2010 report published by PERS
Emergence of pension plans in the U.S.
Pension programs were essentially unheard of when pioneers embarked on their arduous journeys across the Oregon Trail in the mid-1800s. Perhaps some were aware of early U.S. fraternal organizations that provided actuarially based life insurance plans. Maybe a few recalled a controversial pamphlet Thomas Paine published in 1795 calling for the establishment of a public system of economic security that would pay annual benefits to every person over age 50.
It is more likely, however, that pioneers had more immediate concerns as they took their families on a perilous trip to the magnificent Oregon Country.
Ironically, these same pioneers were part of the sociological changes that would increase the necessity of pension plans. As the traditional extended family broke down into the smaller nuclear family unit, the population became more mobile, and it was no longer safe to assume family members would live close enough to each other to care for elderly parents or grandparents.
As villages and small cities crept across the Oregon landscape, opportunities for businesses lured young men and women away from traditional homesteads. Dependant on wages rather than on self-sufficiency, the economic security of many Oregonians could now be threatened by recessions, layoffs, injuries, and old age.
The idea of a pension plan was no longer a peripheral concern, and retirement programs were mentioned with increasing frequency.
First pension plans
In 1857 the New York City police established the United States’ first municipal benefit plan. Within a decade, the Civil War veterans and their families were receiving pensions. In 1869 New York City teachers had a voluntary retirement system plan, and in 1895, the first compulsory teachers’ retirement systems were formed in San Francisco and St. Louis. The concepts of retirement and disability funds were now more then speculation.
Perhaps the single, most important event that forced the nation to realize the necessity of pension plans for economic security was the Great Depression. As the 1930s rolled in, millions of people were unemployed, banks and businesses had failed, an estimated two million men wandered the country hoping to find work, and the majority of the elderly in America were living in poverty. Clearly, something had to be done.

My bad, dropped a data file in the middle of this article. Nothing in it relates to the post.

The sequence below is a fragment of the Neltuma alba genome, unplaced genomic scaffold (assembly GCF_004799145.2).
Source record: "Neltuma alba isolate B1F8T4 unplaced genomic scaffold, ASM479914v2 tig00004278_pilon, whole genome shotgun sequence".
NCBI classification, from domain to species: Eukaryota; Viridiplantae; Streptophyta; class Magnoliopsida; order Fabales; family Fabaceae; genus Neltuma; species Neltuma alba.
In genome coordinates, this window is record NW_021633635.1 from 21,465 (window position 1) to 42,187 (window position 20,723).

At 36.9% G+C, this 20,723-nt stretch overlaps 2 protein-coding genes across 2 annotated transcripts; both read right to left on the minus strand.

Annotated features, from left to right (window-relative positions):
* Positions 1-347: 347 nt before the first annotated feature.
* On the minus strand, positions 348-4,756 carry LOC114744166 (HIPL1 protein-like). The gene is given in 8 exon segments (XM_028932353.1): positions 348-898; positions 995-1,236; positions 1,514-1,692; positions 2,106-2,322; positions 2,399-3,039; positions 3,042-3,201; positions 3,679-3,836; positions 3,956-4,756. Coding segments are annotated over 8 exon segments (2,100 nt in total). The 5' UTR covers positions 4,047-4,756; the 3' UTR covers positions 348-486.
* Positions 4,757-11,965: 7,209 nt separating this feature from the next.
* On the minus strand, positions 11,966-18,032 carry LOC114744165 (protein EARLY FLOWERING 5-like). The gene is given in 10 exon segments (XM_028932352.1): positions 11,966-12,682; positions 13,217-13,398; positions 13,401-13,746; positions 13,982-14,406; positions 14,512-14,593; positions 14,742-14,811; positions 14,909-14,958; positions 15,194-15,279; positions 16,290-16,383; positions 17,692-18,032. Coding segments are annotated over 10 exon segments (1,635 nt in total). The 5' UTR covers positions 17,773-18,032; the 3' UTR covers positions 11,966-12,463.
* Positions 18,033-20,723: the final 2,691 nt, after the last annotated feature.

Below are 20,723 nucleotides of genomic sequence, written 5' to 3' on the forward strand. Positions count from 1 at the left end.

U.S. Senator Huey Long, a radical populist, introduced a program in 1932 called Share Our Wealth. Included in his proposed solution to the nation’s economic crisis was the concept that everyone over the age of 60 would receive an old-age pension.
That same year, Dr. Francis E. Townsend, a California doctor who found himself unemployed without savings, took up the battle for the elderly and drafted the Townsend Old Age Revolving Pension Plan. Under this plan, the government would provide a monthly pension of $200 to every citizen over 60 years old. Funded by a two-percent national sales tax, the three eligibility requirements were that the person had to be retired, the person could not have a criminal record, and the pension had to be spent in the United States within 30 days of receipt of the funds. His plan was published in a newspaper in 1932, and within two years there were more than two million people actively promoting the Townsend Plan.
Upton Sinclair was yet another person to propose a pension plan. Called End Poverty in California, he wanted the state to give $50 a month to every unemployed person over age 60.
While none of these plans came to fruition, the support they received made it clear the time for a pension plan had come. Indeed, the United States was somewhat slow in getting such a plan off the ground. England had started its first program in 1834, and 34 other European countries had some form of government-provided, old- age insurance by 1937. Canada had passed its first old-age pension program in 1927.